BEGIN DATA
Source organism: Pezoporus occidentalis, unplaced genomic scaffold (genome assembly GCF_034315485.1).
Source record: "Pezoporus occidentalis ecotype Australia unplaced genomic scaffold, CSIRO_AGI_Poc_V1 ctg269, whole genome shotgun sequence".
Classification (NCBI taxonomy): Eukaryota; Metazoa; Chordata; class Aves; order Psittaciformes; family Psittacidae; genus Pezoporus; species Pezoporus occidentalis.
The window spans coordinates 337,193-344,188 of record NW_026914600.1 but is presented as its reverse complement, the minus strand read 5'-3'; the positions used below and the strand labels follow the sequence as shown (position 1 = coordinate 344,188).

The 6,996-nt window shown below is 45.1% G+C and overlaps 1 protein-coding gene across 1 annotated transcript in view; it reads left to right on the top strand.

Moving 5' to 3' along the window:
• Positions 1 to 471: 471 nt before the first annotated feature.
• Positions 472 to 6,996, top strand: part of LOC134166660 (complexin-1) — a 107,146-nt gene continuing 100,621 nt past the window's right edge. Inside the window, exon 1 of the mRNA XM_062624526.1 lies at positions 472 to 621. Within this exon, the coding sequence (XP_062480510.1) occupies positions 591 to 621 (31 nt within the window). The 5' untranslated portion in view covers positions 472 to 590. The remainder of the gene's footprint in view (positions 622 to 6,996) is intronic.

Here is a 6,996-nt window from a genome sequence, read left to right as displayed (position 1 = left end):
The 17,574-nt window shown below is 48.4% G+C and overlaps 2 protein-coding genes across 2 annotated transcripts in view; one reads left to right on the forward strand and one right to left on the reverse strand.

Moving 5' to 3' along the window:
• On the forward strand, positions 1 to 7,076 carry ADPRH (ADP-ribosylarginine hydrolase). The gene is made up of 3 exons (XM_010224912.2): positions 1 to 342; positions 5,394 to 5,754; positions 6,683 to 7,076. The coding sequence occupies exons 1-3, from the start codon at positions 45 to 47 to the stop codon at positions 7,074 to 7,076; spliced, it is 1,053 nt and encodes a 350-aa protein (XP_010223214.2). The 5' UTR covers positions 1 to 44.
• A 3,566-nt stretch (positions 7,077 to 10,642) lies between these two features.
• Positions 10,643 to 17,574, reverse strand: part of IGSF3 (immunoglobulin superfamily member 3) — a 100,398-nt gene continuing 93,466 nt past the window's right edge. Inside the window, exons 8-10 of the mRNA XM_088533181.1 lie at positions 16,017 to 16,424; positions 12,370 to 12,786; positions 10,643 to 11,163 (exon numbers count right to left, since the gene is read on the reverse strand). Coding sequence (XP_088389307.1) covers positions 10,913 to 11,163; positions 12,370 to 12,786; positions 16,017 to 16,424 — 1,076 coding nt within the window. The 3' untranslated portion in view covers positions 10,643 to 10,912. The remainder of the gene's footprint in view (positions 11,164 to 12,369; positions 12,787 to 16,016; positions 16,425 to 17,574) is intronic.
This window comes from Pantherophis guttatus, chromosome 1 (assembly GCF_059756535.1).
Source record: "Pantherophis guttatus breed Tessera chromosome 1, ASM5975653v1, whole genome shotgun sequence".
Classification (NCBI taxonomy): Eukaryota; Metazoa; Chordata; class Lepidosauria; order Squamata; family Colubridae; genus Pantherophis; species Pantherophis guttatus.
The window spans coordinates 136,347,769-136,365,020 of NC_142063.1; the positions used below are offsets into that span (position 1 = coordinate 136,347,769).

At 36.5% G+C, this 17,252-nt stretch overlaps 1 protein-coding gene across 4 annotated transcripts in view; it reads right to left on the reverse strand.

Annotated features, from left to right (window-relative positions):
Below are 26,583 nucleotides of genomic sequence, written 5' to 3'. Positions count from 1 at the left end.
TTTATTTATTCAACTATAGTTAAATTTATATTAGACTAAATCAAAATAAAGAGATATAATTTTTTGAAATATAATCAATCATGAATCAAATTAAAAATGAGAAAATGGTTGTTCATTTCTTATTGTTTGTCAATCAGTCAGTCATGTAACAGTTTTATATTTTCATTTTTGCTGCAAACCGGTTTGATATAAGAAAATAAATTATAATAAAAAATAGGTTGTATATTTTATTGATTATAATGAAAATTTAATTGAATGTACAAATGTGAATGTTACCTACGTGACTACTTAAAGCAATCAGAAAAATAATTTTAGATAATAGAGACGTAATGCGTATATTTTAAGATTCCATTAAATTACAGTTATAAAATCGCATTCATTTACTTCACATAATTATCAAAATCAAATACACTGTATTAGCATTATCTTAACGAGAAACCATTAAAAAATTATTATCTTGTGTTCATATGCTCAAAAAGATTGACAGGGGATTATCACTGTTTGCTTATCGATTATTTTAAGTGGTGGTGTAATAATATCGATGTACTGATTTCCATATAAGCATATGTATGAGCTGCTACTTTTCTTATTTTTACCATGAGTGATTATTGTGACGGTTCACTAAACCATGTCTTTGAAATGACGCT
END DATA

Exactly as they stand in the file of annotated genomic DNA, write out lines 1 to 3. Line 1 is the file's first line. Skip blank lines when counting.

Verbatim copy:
Source organism: Pezoporus occidentalis, unplaced genomic scaffold (genome assembly GCF_034315485.1).
Source record: "Pezoporus occidentalis ecotype Australia unplaced genomic scaffold, CSIRO_AGI_Poc_V1 ctg269, whole genome shotgun sequence".
Classification (NCBI taxonomy): Eukaryota; Metazoa; Chordata; class Aves; order Psittaciformes; family Psittacidae; genus Pezoporus; species Pezoporus occidentalis.